Will Vivek Kundra’s Departure Affect Government’s Flight to the Clouds?
The online world is abuzz with news of the planned departure of the first Chief Information Officer (CIO) the US has ever had, and some have expressed fears that this may slow down the government’s aggressive adoption of cloud computing that Vivek Kundra had been heading since he took office two years ago.
It’s no secret that I, along with most proponents of cloud computing, am an avid supporter of Kundra. Consequently, I have written several articles featuring this young technophile and his efforts to revamp the bloated IT infrastructure in government. A list of them is provided below:
However, after two and a half years in the Obama administration, Kundra has decided to heed the call of academia and accept a position at Harvard as a joint fellow at the John F. Kennedy School and the Berkman Center for Internet and Society.
Last week, the Office of Management and Budget director Jack Lew, who reported to Kundra, released the following statement: “When he began at the White House, he brought with him the promise of good ideas and a hard-charging style focused on getting things done, necessary qualities to tackle the difficult issues facing federal IT – an aging infrastructure with rising operating costs, too many major projects failing to deliver, and increasing vulnerability to outside threats. Two and a half years after joining the Administration, Vivek has delivered on that promise.”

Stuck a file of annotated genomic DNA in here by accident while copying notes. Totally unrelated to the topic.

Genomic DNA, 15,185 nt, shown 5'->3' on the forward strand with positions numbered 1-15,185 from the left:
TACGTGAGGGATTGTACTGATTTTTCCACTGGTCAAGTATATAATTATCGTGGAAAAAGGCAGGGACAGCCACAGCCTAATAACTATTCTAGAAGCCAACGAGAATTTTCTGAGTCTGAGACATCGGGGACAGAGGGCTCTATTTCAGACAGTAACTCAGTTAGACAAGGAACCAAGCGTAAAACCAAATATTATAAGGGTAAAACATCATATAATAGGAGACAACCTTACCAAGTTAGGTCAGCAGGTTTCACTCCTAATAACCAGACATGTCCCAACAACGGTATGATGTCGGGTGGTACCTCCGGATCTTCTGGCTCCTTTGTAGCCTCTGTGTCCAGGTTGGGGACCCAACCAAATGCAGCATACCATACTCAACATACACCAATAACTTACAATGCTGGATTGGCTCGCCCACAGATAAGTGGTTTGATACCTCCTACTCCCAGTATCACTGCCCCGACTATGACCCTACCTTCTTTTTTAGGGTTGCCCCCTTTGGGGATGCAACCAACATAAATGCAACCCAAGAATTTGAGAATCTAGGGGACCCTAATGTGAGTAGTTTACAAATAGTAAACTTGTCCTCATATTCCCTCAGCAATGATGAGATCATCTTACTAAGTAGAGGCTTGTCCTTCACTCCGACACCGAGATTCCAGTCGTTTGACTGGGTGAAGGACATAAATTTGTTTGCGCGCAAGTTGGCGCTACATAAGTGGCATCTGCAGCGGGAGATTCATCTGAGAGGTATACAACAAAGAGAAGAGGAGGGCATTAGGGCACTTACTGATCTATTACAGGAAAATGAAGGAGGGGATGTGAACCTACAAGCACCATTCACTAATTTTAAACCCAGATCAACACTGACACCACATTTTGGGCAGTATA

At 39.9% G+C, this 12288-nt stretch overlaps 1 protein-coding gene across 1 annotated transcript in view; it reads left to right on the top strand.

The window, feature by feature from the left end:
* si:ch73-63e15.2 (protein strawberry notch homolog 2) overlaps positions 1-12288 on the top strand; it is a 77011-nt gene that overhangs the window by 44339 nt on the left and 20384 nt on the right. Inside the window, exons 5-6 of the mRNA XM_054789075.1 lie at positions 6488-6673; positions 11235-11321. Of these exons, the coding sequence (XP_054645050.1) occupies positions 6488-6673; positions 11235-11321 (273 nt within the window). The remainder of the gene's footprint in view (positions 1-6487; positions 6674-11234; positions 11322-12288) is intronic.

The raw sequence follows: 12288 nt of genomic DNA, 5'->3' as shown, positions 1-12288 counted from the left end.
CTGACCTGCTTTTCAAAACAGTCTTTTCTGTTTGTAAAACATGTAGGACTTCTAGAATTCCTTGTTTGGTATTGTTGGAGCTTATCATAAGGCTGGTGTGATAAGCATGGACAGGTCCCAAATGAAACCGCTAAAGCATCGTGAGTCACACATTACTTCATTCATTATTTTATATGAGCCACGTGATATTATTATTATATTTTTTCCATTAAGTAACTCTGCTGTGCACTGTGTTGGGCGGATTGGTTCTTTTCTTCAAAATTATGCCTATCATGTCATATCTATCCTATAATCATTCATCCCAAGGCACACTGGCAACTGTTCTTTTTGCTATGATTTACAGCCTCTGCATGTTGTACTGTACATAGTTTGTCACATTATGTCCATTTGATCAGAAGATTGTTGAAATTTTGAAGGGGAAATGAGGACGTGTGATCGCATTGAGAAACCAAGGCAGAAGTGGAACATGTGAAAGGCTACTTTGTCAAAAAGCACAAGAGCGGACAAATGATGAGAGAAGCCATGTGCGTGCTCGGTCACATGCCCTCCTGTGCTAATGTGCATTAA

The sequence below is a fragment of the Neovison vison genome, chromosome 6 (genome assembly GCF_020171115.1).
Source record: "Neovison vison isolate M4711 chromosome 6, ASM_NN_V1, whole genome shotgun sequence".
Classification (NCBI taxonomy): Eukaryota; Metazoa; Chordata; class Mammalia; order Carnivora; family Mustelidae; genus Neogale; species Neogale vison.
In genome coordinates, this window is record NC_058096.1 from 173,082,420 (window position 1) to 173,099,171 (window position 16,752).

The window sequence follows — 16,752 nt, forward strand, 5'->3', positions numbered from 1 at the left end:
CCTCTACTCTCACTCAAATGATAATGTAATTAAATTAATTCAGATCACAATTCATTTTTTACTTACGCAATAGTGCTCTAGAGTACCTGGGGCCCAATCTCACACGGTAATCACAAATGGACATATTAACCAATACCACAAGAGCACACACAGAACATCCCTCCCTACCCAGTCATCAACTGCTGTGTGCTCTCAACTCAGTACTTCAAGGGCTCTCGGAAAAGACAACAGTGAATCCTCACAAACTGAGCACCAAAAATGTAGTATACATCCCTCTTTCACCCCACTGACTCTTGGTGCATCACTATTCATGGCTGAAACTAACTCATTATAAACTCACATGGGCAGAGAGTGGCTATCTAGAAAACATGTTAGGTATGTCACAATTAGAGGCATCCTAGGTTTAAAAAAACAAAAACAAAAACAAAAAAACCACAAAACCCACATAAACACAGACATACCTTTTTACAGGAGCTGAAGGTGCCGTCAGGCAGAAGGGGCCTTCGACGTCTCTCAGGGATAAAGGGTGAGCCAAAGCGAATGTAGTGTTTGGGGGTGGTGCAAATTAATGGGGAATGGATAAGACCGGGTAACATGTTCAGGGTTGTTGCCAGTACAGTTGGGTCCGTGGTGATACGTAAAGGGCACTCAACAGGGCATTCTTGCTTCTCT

What Kundra achieved has already been covered in previous articles; whether that work will continue to develop is the matter under consideration. While Kundra did face considerable opposition for his aggressive downsizing measures, President Obama’s support and the tangible benefits of Kundra’s recommendations made him a success. And, according to most experts, the ball he set rolling will continue to roll.
“Vivek provided the federal community with a straightforward vision for streamlining the delivery of service improvements across the federal sector and a refreshing resolve to move federal agencies in that direction. His legacy of defining incremental improvements and managing project teams to meeting identified goals should and likely will continue due to the momentum that he has created,” said Jerry Williams, CIO of the Department of Housing and Urban Development.
“He’s helped shape the ecology by which good ideas are able to distill themselves and spread across the US government. There’s quite a bit of stickiness in the reforms Vivek has put in place. Many government agencies are continuing to execute on those things through measured, deliberate reviews of their progress,” said Bernie Mazer, CIO of the Department of Interior.
“Although Vivek is moving on to new challenges, the work he championed over the last two and half years remains and we must continue to be vigilant in our efforts to get better technology results for taxpayers’ money,” said Senator Tom Carper, an enthusiastic supporter of IT reform.
While it’s likely that Kundra’s 25-point Cloud Strategy will continue to be adhered to, fate of future development depends on his successor’s belief in the possibilities of cloud computing. As someone from the corporate world remarked, “Often, when a strong and creative political appointee like Kundra leaves government service, the career staff fall back to their old ways.” It’s up to the next Federal CIO to ensure that it doesn’t happen. With Obama’s support, that seems likely.
By Sourya Biswas